EN: I spend two weeks preparing my canvases and while they are curing I collect objects and print images… I organize things around the studio, making piles and loose conglomerations. I stand and stare a lot at things. I don’t have a comfortable chair in my studio because such a thing would excuse me into physical and mental immobility. The choice to be still is an important beat in a range of rhythms but that is different from accidental laziness. I move around between painting and sculpture – When I get stuck on one problem I can move to another and that often changes requirements and opens up new solutions. When I am painting, I rotate the orientation of a work frequently – moving from a figure orientation to a landscape orientation frequently as a composition evolves and this creates directional paint motion and weight distribution. Thin paint moves differently from thick paint and the interaction between the two creates both the illusion of dimension and actual dimension. The sculptures are also constantly changing – I switch out juxtaposed objects, change the order of things, change the color… Meanwhile, a painting may be lying flat on the floor like a rug or a map while paint is setting up. Everything is in my visual field. Once paint gets stable enough not to move on its own I lift the painting up again and work against the wall. The technical need to switch between the vertical and the horizontal pose ends up bringing content to the work.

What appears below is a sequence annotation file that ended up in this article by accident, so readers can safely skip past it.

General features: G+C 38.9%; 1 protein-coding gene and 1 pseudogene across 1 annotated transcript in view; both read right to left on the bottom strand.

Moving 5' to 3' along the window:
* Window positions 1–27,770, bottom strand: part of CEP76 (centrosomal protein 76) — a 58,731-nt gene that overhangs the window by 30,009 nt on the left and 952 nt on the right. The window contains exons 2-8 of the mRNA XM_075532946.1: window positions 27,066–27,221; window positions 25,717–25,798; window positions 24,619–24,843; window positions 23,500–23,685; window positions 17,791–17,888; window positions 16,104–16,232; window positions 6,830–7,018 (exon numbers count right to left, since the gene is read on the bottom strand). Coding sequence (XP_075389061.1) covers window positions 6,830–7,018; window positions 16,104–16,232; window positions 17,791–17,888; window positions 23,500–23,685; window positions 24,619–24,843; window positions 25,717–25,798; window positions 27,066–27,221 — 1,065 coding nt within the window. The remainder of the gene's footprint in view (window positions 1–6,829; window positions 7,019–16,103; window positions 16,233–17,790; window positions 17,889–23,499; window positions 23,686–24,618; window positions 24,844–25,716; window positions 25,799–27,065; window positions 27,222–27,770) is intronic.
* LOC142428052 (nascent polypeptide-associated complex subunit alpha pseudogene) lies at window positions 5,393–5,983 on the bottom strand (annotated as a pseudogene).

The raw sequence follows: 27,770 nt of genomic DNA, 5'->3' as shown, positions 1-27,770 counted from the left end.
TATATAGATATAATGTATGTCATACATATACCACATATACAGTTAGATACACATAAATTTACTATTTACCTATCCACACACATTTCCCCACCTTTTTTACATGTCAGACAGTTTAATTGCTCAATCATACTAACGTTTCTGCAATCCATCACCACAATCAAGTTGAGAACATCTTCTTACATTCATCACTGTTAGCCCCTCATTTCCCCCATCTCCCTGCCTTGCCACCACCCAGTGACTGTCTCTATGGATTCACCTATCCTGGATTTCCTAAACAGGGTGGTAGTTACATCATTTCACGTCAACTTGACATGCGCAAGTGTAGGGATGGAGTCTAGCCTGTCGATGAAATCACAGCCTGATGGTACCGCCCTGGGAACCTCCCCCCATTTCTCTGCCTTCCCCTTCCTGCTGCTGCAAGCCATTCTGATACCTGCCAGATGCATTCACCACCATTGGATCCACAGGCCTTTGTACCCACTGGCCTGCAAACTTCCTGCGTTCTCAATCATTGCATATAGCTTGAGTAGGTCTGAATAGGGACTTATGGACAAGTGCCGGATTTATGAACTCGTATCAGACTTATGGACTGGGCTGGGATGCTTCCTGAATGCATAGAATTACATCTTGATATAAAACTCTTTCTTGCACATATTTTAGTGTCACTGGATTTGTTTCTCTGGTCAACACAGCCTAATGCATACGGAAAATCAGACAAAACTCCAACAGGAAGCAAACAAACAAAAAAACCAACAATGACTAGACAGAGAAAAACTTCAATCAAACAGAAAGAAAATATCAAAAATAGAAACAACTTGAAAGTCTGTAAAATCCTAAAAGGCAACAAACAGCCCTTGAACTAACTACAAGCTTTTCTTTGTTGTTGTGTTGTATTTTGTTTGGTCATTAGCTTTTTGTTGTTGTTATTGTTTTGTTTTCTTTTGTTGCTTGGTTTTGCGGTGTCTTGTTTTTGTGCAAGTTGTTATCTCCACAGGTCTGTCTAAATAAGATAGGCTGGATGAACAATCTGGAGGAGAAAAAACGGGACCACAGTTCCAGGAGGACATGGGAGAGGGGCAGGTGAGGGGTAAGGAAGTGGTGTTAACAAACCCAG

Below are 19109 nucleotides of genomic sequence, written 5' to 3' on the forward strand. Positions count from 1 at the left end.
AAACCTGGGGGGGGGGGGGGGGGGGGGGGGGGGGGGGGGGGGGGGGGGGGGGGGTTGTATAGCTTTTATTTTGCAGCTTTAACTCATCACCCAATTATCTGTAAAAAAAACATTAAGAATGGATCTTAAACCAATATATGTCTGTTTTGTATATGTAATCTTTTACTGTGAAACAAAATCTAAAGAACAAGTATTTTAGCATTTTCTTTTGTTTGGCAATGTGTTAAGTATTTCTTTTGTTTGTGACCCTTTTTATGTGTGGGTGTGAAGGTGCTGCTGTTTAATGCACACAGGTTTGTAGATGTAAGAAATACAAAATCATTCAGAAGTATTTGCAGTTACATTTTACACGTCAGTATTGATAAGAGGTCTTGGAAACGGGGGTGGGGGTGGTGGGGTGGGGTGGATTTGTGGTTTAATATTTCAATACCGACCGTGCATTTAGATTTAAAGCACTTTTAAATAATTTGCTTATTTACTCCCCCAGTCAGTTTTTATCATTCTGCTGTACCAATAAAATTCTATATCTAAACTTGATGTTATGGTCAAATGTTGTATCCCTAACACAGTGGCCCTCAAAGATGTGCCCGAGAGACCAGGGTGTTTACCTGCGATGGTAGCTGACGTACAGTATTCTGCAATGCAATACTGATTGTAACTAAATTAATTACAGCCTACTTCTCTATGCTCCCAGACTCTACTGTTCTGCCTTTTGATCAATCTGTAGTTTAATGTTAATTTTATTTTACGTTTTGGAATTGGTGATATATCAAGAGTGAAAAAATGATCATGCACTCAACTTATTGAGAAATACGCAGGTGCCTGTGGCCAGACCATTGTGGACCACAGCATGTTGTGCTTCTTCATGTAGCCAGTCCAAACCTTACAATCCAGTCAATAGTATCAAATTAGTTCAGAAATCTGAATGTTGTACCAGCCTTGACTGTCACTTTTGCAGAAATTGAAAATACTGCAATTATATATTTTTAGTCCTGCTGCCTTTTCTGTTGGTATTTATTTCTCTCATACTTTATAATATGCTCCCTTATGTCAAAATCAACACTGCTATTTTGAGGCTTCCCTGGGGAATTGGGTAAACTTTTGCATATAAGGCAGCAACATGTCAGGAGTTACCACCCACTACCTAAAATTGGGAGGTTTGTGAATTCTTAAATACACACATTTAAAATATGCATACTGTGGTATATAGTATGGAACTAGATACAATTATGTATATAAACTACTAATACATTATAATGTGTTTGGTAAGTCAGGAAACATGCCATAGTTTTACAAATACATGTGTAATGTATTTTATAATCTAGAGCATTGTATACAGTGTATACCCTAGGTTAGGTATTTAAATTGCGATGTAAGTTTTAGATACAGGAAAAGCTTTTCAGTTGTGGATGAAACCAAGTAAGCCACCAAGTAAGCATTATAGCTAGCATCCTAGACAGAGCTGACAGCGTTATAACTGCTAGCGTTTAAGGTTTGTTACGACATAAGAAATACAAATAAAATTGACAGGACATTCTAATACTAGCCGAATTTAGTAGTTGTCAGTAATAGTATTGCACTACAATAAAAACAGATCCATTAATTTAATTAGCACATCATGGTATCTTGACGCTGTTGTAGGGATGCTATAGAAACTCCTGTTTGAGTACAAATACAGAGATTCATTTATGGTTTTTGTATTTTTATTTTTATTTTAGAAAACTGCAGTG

VC: Some describe your work as expressive abstraction and others as a subjective form of realism, how would you describe your work, and why?
EN: Both descriptions have some relevance. My lexicon of marks and moves, while like any language not completely stable, always consciously references the trope of abstraction. Abstraction can be understood as a very general or a very specific term – one that applies to something that has no literal consistent narrative content – or – a fin de siecle shift in Art practice that played out until the mid 20th century and has been processed through the lens of Art Historical bureaucracy. I find it useful and energizing to navigate this dicey territory. All language is composed of an inherited portion and an unstable surplus consisting of reinterpretations and reorientations that shift meaning and re personalize it based on the conditions of the moment. The idea of subjective realism is only called into question by the codification of the notion of Abstraction. I personally don’t think of it as a simple binary situation but I do like to use divisions to create pressure.
VC: What is the most important message you want to bring across with your art in this exhibition?
EN: I don’t make exhibitions to teach people correct thinking about an event, a being, a behavior or an object. I create a physical situation in which visual signals provide associations for the viewer enticing them into a world of the things and ideas to which I am attracted. These things take different paths of orbit around ideas of organic and inorganic architecture, scale and the model, histories and archaeologies of Science and knowledge, and the specific texture of personal experience in relationship to those ideas.
Want to see for yourself what we are talking about? Make sure you go down to Pilar Corrias, before June 20st, to see Neel’s work in real life.
54 Eastcastle Street
London W1W 8EF
Monday – Friday 10am – 6pm
Saturday 11am – 6pm
Words by Nikki Neervens
TagsElizabeth Neel, Nikki Neervens, Pilar Corrias,